Bioremediation of Arsenic (III) from Water Using Baker Yeast Sacchromyces cerevisia...

Debarshi Roy, Priya Gaur, Neeraj Verma, Monika Pathireddy, Krishna P Singh

  Open Access OPEN ACCESS  Peer Reviewed PEER-REVIEWED

Bioremediation of Arsenic (III) from Water Using Baker Yeast Sacchromyces cerevisiae

Debarshi Roy1, Priya Gaur2, Neeraj Verma1,, Monika Pathireddy3, Krishna P Singh4

1Department of Biotechnology, Karunya University, Karunya Nagar, Coimbatore Tamilnadu India

2University School of Biotechnology, Guru Gobind Singh Indraprashta University, New Delhi, India

3Department of Biotechnology, Berhampur University, Odisha, India

4CSIR- Indian Institute of Toxicology and Research, Lucknow India


The availability of arsenic in ground water and potable water accounts many toxic effects on human health because of its high toxicity level; it has become a global concern. Previously to decrease As (III) concentration in water various removal methods were explored. In the present study baker yeast Saccharomyces cerevisiae, used as a biosorbate to remediate the Arsenic (III) in the ground water, its capability was examined to sequester the metal ions from the arsenic contaminated water. Initially yeast was grown in YEPD medium and synthetic solution of As (III) was prepared in 3 different conc. 0.2 mg/l, 0.3 mg/l and 0.4 mg/l respectively. Systematic batch kinetic experiments were conducted with various process parameters such as agitation period, pH, and temperature; all the parameters were studied and found that Saccharomyces cerevisiae had very fine competence towards arsenic removal from the contaminated water under optimized condition of agitation period 120 hours, temperature 55ºC and pH 6 were maintained. Removal of As (III) from supernatant was analyzed using the Atomic Absorption Spectrophotometer. It has been found that the percentage removal of Arsenic species (III) increases with decrease in YPD media and Saccharomyces cerevisiae removed 82.2%, 87.8% and 90.46% with respect to different concentration of synthetic solution of As (III) and it is highly effective method for the As (III) removal from the contaminated water.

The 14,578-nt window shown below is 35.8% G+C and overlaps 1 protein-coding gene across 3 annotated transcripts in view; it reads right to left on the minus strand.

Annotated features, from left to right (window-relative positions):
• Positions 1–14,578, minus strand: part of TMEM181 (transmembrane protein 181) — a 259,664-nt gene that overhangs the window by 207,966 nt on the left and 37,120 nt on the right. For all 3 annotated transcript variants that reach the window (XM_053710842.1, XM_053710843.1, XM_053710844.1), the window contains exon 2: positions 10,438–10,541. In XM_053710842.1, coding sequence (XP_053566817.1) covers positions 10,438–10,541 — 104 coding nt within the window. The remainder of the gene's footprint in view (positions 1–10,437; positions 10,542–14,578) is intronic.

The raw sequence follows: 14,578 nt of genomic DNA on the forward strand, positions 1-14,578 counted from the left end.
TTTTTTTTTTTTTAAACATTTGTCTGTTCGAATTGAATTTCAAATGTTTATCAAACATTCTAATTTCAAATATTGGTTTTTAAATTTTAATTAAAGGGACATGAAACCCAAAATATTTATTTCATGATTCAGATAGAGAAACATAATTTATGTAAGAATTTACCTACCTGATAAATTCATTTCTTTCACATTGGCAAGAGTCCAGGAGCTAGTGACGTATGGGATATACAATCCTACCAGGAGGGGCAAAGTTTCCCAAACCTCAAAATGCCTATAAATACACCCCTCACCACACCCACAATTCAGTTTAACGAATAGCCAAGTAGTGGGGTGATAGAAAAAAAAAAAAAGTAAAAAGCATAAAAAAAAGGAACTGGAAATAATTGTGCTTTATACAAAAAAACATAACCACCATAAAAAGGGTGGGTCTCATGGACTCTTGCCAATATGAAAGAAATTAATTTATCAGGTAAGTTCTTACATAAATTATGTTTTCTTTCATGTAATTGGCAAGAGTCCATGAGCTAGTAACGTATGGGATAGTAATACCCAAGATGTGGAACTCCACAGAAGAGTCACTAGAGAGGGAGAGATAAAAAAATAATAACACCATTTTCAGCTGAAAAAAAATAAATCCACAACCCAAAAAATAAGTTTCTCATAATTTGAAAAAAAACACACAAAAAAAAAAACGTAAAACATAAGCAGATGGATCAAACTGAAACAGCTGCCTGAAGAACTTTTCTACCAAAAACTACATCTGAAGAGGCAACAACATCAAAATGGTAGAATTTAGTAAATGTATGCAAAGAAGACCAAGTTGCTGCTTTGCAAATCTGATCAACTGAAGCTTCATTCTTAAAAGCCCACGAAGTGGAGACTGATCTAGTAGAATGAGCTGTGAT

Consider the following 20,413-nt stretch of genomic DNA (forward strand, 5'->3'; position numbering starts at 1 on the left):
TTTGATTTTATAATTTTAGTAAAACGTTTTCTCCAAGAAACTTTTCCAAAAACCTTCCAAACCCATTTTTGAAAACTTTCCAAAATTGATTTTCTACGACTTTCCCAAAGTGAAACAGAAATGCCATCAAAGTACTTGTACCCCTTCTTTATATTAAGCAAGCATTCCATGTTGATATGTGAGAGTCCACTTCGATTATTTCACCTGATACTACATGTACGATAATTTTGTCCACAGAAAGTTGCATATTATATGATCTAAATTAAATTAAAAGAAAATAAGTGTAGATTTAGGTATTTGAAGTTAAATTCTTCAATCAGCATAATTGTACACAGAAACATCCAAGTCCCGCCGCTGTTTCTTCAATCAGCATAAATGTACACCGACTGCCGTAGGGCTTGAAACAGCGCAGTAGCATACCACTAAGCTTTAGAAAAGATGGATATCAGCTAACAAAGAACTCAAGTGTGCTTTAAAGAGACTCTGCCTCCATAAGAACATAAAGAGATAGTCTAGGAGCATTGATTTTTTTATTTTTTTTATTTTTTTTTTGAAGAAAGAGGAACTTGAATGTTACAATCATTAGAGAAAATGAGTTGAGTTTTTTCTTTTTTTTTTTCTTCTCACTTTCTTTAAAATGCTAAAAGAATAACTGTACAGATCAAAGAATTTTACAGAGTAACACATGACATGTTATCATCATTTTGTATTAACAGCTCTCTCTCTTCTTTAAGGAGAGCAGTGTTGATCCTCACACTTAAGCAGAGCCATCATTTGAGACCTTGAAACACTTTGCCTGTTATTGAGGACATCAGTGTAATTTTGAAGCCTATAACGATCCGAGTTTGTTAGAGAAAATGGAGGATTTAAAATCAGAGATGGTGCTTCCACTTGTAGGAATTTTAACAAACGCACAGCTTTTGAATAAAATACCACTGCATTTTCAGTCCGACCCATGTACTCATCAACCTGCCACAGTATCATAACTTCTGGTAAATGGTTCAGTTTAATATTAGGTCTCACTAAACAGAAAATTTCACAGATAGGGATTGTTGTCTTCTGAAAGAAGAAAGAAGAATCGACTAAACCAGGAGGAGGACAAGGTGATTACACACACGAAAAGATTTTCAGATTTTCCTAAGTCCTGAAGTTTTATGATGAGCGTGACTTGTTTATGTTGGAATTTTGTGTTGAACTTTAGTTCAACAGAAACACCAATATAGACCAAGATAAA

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Cite this article:

  • Roy, Debarshi, et al. "Bioremediation of Arsenic (III) from Water Using Baker Yeast Sacchromyces cerevisiae." International Journal of Environmental Bioremediation & Biodegradation 1.1 (2013): 14-19.
  • Roy, D. , Gaur, P. , Verma, N. , Pathireddy, M. , & Singh, K. P. (2013). Bioremediation of Arsenic (III) from Water Using Baker Yeast Sacchromyces cerevisiae. International Journal of Environmental Bioremediation & Biodegradation, 1(1), 14-19.